Sheffield Lake/Sheffield Village
by Michele Murphy
Editor’s note: We changed the names of the mother and student cited in this story to protect the identities of the entire family.
Andrew Smith smiles when he says he is bilingual because he is not talking about foreign languages. What he does mean is he is able to speak the language of an experienced classroom teacher and a clinically trained school social worker. This is vitally important to Smith, whose job with the Sheffield-Sheffield Lake City Schools puts him smack in the middle of building bridges between students, families and the community.
Smith has served as the district’s school social worker the past few years, but started his career in the district in 2000 teaching physical science at the middle school and coaching football.
During his first year, Smith and his colleagues encountered a student with “serious anger issues.” The interventions they knew did not work. Eventually, the young man died in what Smith calls an incident of “suicide by cop.”
He then encountered another young man who was caught in the middle of a family situation that caused children’s services to remove him from his home because his mother was using drugs. He was placed with relatives in the district but was moved again to a placement outside of Lorain County. Smith admits neither he, nor his colleagues, knew enough about the child welfare system to offer him the support he needed.
Smith refers to the two incidents as “trigger events.” He was acutely aware a student’s success in the classroom or life was tightly woven to the relationships that young person had or lacked. He enrolled in Cleveland State University’s Master of Social Work program figuring this would provide him knowledge of psycho-social needs of students with firm clinical training. He decided to add another year to his studies to earn a license in school social work, knowing the specialization would help him help his students.
That happened quickly when a chance encounter at a store with one of his students and his mom became a years-long working relationship. Mary (not her real name) says the school began calling her when her son Joe’s (not his real name) behavior in class became disrespectful. Initial efforts were met with resistance and things escalated at school and at home. Enter Andrew who, after meeting with the middle schooler and his mom, encouraged them to have him tested for Attention Deficit-Hyperactivity Disorder (ADHD). Suspicions were confirmed and, for awhile, medication tamped down the behavior. Joe was then diagnosed with depression and placed on an additional medication.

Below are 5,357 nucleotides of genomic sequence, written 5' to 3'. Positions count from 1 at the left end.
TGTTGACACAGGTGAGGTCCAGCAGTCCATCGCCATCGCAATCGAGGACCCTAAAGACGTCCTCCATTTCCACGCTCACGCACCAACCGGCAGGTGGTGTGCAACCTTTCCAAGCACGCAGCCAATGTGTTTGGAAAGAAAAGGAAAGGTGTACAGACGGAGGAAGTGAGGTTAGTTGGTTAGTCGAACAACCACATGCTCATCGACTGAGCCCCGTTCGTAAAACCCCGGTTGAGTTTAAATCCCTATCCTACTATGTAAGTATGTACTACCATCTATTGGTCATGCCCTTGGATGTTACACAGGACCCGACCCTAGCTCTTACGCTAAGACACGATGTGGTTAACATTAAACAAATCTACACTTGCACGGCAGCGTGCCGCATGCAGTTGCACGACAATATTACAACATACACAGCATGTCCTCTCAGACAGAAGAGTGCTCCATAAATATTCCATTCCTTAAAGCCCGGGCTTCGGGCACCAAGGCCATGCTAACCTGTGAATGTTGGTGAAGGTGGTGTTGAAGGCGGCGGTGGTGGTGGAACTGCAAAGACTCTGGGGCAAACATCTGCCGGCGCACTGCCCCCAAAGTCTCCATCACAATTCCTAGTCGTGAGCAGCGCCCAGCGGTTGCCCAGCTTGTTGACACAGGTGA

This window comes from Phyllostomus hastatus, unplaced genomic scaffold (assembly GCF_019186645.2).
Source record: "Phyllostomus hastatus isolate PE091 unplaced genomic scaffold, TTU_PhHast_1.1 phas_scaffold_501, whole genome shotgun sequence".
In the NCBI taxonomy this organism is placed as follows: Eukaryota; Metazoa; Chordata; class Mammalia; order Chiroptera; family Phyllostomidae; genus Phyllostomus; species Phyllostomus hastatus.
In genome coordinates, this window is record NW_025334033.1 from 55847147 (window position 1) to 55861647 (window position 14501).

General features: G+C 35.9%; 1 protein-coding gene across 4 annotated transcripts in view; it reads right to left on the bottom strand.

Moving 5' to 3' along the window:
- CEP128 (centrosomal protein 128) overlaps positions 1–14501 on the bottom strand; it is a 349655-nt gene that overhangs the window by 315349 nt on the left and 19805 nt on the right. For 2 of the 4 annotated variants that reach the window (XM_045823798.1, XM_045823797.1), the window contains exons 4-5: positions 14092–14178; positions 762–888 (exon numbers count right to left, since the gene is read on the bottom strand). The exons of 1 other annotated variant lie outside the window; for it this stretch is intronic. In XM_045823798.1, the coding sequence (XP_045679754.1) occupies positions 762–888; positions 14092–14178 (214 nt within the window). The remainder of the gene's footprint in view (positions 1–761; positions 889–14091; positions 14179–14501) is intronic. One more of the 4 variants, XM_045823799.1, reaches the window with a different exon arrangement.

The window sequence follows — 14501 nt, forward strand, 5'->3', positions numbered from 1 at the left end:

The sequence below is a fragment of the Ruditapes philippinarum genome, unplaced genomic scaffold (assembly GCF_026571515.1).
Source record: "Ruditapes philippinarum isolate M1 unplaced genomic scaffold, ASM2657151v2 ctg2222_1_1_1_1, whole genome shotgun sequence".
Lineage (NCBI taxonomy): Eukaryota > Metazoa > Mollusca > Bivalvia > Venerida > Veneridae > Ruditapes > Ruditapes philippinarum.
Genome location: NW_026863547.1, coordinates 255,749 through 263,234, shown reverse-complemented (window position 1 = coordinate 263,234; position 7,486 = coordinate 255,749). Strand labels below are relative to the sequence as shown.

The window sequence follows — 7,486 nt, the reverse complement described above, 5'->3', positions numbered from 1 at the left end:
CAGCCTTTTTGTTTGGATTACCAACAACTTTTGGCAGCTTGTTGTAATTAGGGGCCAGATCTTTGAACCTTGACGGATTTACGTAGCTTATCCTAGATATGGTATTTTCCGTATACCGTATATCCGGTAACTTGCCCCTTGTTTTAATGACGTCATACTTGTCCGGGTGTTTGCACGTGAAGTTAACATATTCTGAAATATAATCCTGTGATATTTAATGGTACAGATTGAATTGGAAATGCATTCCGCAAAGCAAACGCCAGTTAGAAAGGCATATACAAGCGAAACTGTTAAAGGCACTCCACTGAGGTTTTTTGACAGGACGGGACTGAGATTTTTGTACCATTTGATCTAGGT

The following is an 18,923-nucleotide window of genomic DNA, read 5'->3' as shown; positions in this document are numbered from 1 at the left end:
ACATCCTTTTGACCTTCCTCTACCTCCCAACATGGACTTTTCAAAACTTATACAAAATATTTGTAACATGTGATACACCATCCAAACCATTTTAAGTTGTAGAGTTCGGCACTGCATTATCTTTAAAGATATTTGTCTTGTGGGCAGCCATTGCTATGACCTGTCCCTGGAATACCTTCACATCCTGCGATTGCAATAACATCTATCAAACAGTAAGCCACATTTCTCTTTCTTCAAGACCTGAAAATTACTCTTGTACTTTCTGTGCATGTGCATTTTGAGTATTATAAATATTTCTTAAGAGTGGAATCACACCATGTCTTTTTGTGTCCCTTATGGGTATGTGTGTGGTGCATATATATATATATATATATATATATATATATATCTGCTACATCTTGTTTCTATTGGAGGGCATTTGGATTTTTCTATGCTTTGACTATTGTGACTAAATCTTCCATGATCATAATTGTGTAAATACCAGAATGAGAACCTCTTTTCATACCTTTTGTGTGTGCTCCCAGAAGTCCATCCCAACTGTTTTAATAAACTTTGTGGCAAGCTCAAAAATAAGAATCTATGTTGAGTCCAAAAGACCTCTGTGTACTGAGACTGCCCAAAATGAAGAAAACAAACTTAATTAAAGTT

However, like many on medication protocols, Joe began to skip taking his medicine, because he did not like the way it made him feel, according to Mary. She says she would watch Joe put a pill in his mouth, but realized he was spitting it out as soon as she looked away because his behavior again deteriorated. More trouble followed, this time spilling into the home as well as school. Mary had to call police and Joe took a swing at an officer, landing him in jail. The pattern kept repeating. He was removed from school and placed in a detention home. Mary says when he was compliant with his meds, things were fine.
She also says Andrew Smith was with her every step of the way and never gave up on Joe, or her. “He helped get us to outside resources,” she says, admitting she did not have a clue where to turn or that the resources even existed.
Joe has graduated from Brookside. He has a job, but still has slips from time to time, according to his mom. “He’s in a good place right now,” says Mary, while acknowledging that can change quickly. Smith says his experience with this family, which he calls his “most extreme” case, taught him a great deal, especially about the outside resources available to other “Joes” and their families.
Actually, Smith spends a fair amount of time outside of the office meeting with providers, whether individuals or organizations. He is in a unique position to truly understand the services they deliver and their approach to treatment. After all, he speaks their language. This makes him a valuable asset in connecting Sheffield’s kids and families to the right provider.
He says the kids he works with sometimes just need a trusted adult to talk with to sort through decisions they need to make. Smith says he makes it a point to make no judgments. They problem-solve; sometimes they role-play. Some kids need to talk about friendships or a relationship with a teacher. Others need to talk about things at home that can range from communication issues with parents, family finances, divorce, or conflicts with siblings. He stresses there is “no cookie cutter approach” to working with a student, a group of students or their families.
A high percentage of families are eager for support, and “get on board and engage” in dealing with whatever the issue might be, according to Smith.
This is totally compatible with the district’s goal to “alleviate barriers in students’ and families’ lives to get kids to be the best possible learners,” he says.
School social worker Andrew Smith is more than willing to sit at the table and serve as “lead interpreter” in making that happen.
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